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Lycopodium serratum - Thunb.

Common Name Club Moss
Family Lycopodiaceae
USDA hardiness Coming soon
Known Hazards The plant contains lycopodine, which is poisonous by paralysing the motor nerves[21, 218]. It also contains clavatine which is toxic to many mammals[218]. The spores, however, are not toxic[21].
Habitats Not known
Range E. Asia - China.
Edibility Rating    (0 of 5)
Other Uses    (0 of 5)
Weed Potential No
Medicinal Rating    (2 of 5)
Care (info)
Moist Soil Full shade Semi-shade
Lycopodium serratum Club Moss


http://commons.wikimedia.org/wiki/User:Keisotyo
Lycopodium serratum Club Moss

 

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Summary


Physical Characteristics

 icon of manicon of fern
Lycopodium serratum is a FERN growing to 0.1 m (0ft 4in).
Suitable for: light (sandy) and medium (loamy) soils and prefers well-drained soil. Suitable pH: acid, neutral and basic (alkaline) soils. It can grow in full shade (deep woodland) or semi-shade (light woodland). It prefers moist soil.

UK Hardiness Map US Hardiness Map

Synonyms

Habitats

Woodland Garden Dappled Shade; Shady Edge; not Deep Shade;

Edible Uses

None known

References

Medicinal Uses

Plants For A Future can not take any responsibility for any adverse effects from the use of plants. Always seek advice from a professional before using a plant medicinally.
Antispasmodic  Diuretic  Miscellany  Women's complaints

A decoction of the plant is antispasmodic and diuretic, it is also used in the treatment of irregular menstruation[218]. The spores of this plant are dusted on wounds or inhaled to stop bleeding noses. They can also be used to absorb fluids from injured tissues[213, 218]. The spores can be used as a dusting powder to prevent pills sticking together[213].

References

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Other Uses

Miscellany  Mordant  Weaving

The following uses are for L. clavatum. They quite possibly also apply to this species[K]. The spores are water repellent and can be used as a dusting powder to stop things sticking together[106, 171]. They are also used as a talcum powder and for dressing moulds in iron foundries[74]. They can also be used as explosives in fireworks and for artificial lightning[46, 57, 102, 171, 213]. The plant can be used as a mordant in dyeing[172]. The stems are made into matting[46].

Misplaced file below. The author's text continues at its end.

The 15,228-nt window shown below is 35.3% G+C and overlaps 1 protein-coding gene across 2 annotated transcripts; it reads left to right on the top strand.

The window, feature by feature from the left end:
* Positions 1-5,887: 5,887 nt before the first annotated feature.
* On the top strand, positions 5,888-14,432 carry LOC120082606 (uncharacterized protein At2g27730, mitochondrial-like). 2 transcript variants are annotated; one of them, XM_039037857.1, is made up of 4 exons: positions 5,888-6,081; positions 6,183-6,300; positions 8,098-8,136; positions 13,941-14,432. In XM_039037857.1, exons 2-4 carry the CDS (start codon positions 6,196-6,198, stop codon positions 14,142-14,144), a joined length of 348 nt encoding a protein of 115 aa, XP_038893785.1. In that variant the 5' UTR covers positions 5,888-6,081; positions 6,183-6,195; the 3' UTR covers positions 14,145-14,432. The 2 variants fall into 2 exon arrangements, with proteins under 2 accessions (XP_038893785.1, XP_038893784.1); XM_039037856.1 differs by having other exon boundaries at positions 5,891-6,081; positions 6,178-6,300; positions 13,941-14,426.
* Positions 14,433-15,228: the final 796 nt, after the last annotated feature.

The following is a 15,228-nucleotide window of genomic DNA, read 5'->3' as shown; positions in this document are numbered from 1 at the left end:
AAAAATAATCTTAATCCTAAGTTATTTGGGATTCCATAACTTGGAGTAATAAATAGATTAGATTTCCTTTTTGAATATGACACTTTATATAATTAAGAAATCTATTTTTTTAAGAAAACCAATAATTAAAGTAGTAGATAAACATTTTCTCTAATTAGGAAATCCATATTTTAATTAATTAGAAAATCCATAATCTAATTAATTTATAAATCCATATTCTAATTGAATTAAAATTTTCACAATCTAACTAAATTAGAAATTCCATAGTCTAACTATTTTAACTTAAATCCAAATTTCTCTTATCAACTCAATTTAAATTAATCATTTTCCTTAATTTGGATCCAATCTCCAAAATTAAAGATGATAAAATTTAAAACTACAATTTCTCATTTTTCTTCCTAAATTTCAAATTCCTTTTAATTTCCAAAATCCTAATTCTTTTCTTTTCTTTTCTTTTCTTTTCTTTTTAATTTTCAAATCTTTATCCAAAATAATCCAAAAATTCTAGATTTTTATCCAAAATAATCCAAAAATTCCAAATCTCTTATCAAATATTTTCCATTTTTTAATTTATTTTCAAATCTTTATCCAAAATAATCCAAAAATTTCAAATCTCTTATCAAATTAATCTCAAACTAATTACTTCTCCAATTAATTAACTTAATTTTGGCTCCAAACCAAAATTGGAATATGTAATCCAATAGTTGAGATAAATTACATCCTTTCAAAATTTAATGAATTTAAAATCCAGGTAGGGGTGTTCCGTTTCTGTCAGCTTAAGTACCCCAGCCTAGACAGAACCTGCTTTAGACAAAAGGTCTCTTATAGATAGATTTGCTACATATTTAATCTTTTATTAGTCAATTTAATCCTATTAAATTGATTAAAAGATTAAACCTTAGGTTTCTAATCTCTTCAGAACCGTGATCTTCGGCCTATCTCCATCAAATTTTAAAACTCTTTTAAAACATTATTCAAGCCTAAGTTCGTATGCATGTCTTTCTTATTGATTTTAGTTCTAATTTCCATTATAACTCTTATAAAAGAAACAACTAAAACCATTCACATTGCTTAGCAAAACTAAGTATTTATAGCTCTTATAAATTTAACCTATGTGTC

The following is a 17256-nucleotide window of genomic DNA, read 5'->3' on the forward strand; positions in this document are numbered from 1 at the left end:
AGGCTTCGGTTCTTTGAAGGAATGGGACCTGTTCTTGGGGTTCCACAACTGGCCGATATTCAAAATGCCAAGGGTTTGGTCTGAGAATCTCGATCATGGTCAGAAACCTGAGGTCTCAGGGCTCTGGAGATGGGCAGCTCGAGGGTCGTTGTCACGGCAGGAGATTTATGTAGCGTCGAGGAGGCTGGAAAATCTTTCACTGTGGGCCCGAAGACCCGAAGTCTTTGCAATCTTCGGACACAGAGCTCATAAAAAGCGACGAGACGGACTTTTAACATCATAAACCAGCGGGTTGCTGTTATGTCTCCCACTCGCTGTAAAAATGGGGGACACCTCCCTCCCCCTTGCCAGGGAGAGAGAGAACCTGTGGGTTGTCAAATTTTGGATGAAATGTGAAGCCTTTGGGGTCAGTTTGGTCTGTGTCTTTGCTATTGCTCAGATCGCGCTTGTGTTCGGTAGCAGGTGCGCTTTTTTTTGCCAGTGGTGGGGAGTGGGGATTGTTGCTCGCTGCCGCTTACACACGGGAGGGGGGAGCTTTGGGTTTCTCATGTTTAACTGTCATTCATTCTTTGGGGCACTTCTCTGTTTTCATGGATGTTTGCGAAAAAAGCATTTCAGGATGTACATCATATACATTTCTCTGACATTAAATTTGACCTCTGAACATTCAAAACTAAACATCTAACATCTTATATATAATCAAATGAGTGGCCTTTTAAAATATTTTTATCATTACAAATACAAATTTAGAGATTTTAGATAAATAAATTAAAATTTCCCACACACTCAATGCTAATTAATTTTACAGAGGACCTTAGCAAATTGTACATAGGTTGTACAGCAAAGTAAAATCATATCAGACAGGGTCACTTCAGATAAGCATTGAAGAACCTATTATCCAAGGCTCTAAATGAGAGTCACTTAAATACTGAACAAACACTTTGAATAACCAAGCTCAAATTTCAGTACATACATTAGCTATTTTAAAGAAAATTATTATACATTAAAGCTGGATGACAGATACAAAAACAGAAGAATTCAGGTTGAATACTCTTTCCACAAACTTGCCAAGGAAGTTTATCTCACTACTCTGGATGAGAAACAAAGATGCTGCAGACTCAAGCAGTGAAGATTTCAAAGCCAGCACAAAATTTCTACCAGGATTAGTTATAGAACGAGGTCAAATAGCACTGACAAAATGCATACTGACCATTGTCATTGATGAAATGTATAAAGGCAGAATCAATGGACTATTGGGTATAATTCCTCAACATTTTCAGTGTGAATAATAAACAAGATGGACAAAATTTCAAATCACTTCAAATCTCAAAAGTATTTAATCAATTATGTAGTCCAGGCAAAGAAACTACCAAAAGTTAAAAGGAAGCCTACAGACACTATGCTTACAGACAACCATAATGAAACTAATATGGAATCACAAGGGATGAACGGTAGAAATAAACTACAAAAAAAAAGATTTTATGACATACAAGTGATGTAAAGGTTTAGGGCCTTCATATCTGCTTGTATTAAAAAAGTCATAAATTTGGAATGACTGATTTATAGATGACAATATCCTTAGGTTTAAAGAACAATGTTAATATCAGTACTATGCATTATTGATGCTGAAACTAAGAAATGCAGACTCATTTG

Special Uses

References

Cultivation details

We have very little cultivation information on this species and do not know if it will succeed outdoors in Britain. The following notes are based on the general needs of the genus. Thrives in a rough spongy peat in a shady position[1]. Requires a humid atmosphere[200]. Terrestrial members of this genus are hard to establish. The roots are delicate and liable to rot, most water being absorbed through the foliage[200]. Members of this genus are rarely if ever troubled by browsing deer[233]. Although looking more like a moss, this genus is closely related to the ferns[200].

References

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Propagation

Spores - best sown as soon as they are ripe on the surface of a humus-rich sterilized soil. Keep the compost moist, preferably by putting a plastic bag over the pot. Pot on small clumps of plantlets as soon as they are large enough to handle and keep humid until they are well established. Do not plant outside until the ferns are at least 2 years old and then only in a very well sheltered position. The spores are generally produced in abundance but are difficult to grow successfully[200]. Layering of growing tips[200].

Other Names

If available other names are mentioned here

Found In

Countries where the plant has been found are listed here if the information is available

Weed Potential

Right plant wrong place. We are currently updating this section. Please note that a plant may be invasive in one area but may not in your area so it’s worth checking.

Conservation Status

IUCN Red List of Threatened Plants Status :

Related Plants
Latin NameCommon NameHabitHeightHardinessGrowthSoilShadeMoistureEdibleMedicinalOther
Lycopodium annotinumStiff Club MossFern0.5 -  LMSNM00 
Lycopodium campanulatum Fern0.0 3-7  LMFSM01 
Lycopodium clavatumCommon Club Moss, Running clubmossFern0.1 10-12  LMFSM033
Lycopodium complanatumGround Pine, GroundcedarFern0.1 3-7  LMFSM03 
Lycopodium lucidulumShining Club MossFern0.2 4-8  LMFSM10 
Lycopodium obscurumGround Pine, Rare clubmossFern0.5 3-7  LMFSM02 
Lycopodium selagoFir ClubmossFern0.3 -  LMFSM12 

Growth: S = slow M = medium F = fast. Soil: L = light (sandy) M = medium H = heavy (clay). pH: A = acid N = neutral B = basic (alkaline). Shade: F = full shade S = semi-shade N = no shade. Moisture: D = dry M = Moist We = wet Wa = water.

 

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Expert comment

Author

Thunb.

Botanical References

Links / References

For a list of references used on this page please go here

Readers comment

Rick Harig   Wed, 04 Nov 1998 16:47:45

Mr. Morris,

I have been doing research on this topic, Huperzia serrata, at least a component, of this club moss. You may be interested in checking on further medicinal properties of Huperzine A.. It is being investigated as a memory enhancer and a possible treatment for Alzheimer's disease. I'm not sure of the requirements you have in listing properties of plants but you may wish to check it out. I came across your page through a biochem link and was in search of a picture for my senior seminar on Huperzine A. Nobody seems to have much info on the topic, but thanks for the info your page provided.

thanks again, Rick Harig

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